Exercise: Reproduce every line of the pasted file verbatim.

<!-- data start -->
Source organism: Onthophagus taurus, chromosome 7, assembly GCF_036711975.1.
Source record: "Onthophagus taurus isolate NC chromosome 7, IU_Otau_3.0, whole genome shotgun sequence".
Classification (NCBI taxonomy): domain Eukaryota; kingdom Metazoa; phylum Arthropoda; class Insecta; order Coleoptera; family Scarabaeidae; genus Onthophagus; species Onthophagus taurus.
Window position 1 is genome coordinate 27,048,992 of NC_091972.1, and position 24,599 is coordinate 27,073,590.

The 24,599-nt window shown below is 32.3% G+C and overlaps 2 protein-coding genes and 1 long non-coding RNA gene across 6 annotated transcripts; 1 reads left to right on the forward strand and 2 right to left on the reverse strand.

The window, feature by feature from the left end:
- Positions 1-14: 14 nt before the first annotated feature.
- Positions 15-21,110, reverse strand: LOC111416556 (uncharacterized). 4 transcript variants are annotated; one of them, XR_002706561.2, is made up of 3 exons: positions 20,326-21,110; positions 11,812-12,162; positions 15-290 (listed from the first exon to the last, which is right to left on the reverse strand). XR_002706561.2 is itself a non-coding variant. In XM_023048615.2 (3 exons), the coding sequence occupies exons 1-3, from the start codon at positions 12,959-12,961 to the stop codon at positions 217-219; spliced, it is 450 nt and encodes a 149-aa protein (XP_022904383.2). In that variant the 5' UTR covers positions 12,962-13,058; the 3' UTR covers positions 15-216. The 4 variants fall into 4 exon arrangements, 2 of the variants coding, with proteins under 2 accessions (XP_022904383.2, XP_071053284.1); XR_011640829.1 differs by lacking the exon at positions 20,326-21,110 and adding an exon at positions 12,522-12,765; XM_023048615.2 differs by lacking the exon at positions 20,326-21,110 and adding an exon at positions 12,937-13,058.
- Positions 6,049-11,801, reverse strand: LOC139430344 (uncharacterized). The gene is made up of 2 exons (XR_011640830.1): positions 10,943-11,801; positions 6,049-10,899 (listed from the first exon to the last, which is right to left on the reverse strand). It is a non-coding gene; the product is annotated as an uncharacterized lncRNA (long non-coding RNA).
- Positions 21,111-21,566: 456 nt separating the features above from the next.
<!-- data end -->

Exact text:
Source organism: Onthophagus taurus, chromosome 7, assembly GCF_036711975.1.
Source record: "Onthophagus taurus isolate NC chromosome 7, IU_Otau_3.0, whole genome shotgun sequence".
Classification (NCBI taxonomy): domain Eukaryota; kingdom Metazoa; phylum Arthropoda; class Insecta; order Coleoptera; family Scarabaeidae; genus Onthophagus; species Onthophagus taurus.
Window position 1 is genome coordinate 27,048,992 of NC_091972.1, and position 24,599 is coordinate 27,073,590.

The 24,599-nt window shown below is 32.3% G+C and overlaps 2 protein-coding genes and 1 long non-coding RNA gene across 6 annotated transcripts; 1 reads left to right on the forward strand and 2 right to left on the reverse strand.

The window, feature by feature from the left end:
- Positions 1-14: 14 nt before the first annotated feature.
- Positions 15-21,110, reverse strand: LOC111416556 (uncharacterized). 4 transcript variants are annotated; one of them, XR_002706561.2, is made up of 3 exons: positions 20,326-21,110; positions 11,812-12,162; positions 15-290 (listed from the first exon to the last, which is right to left on the reverse strand). XR_002706561.2 is itself a non-coding variant. In XM_023048615.2 (3 exons), the coding sequence occupies exons 1-3, from the start codon at positions 12,959-12,961 to the stop codon at positions 217-219; spliced, it is 450 nt and encodes a 149-aa protein (XP_022904383.2). In that variant the 5' UTR covers positions 12,962-13,058; the 3' UTR covers positions 15-216. The 4 variants fall into 4 exon arrangements, 2 of the variants coding, with proteins under 2 accessions (XP_022904383.2, XP_071053284.1); XR_011640829.1 differs by lacking the exon at positions 20,326-21,110 and adding an exon at positions 12,522-12,765; XM_023048615.2 differs by lacking the exon at positions 20,326-21,110 and adding an exon at positions 12,937-13,058.
- Positions 6,049-11,801, reverse strand: LOC139430344 (uncharacterized). The gene is made up of 2 exons (XR_011640830.1): positions 10,943-11,801; positions 6,049-10,899 (listed from the first exon to the last, which is right to left on the reverse strand). It is a non-coding gene; the product is annotated as an uncharacterized lncRNA (long non-coding RNA).
- Positions 21,111-21,566: 456 nt separating the features above from the next.